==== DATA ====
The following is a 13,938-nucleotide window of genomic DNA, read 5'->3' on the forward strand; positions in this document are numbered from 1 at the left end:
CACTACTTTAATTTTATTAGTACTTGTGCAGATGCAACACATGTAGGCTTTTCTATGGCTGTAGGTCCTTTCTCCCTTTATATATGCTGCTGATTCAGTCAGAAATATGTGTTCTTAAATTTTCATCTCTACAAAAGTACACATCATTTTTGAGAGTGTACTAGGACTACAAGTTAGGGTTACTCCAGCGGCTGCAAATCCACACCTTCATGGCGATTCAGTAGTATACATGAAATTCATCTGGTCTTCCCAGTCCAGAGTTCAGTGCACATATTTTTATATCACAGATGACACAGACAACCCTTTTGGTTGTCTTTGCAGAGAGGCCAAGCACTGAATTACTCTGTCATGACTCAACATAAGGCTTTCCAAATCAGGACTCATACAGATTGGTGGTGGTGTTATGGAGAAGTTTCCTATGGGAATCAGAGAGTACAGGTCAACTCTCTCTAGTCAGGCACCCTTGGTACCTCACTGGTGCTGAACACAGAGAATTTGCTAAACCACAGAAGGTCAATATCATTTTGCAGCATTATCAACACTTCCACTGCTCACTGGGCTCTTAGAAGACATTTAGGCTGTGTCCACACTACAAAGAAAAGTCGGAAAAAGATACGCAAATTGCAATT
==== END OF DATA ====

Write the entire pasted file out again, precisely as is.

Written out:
The following is a 13,938-nucleotide window of genomic DNA, read 5'->3' on the forward strand; positions in this document are numbered from 1 at the left end:
CACTACTTTAATTTTATTAGTACTTGTGCAGATGCAACACATGTAGGCTTTTCTATGGCTGTAGGTCCTTTCTCCCTTTATATATGCTGCTGATTCAGTCAGAAATATGTGTTCTTAAATTTTCATCTCTACAAAAGTACACATCATTTTTGAGAGTGTACTAGGACTACAAGTTAGGGTTACTCCAGCGGCTGCAAATCCACACCTTCATGGCGATTCAGTAGTATACATGAAATTCATCTGGTCTTCCCAGTCCAGAGTTCAGTGCACATATTTTTATATCACAGATGACACAGACAACCCTTTTGGTTGTCTTTGCAGAGAGGCCAAGCACTGAATTACTCTGTCATGACTCAACATAAGGCTTTCCAAATCAGGACTCATACAGATTGGTGGTGGTGTTATGGAGAAGTTTCCTATGGGAATCAGAGAGTACAGGTCAACTCTCTCTAGTCAGGCACCCTTGGTACCTCACTGGTGCTGAACACAGAGAATTTGCTAAACCACAGAAGGTCAATATCATTTTGCAGCATTATCAACACTTCCACTGCTCACTGGGCTCTTAGAAGACATTTAGGCTGTGTCCACACTACAAAGAAAAGTCGGAAAAAGATACGCAAATTGCAATT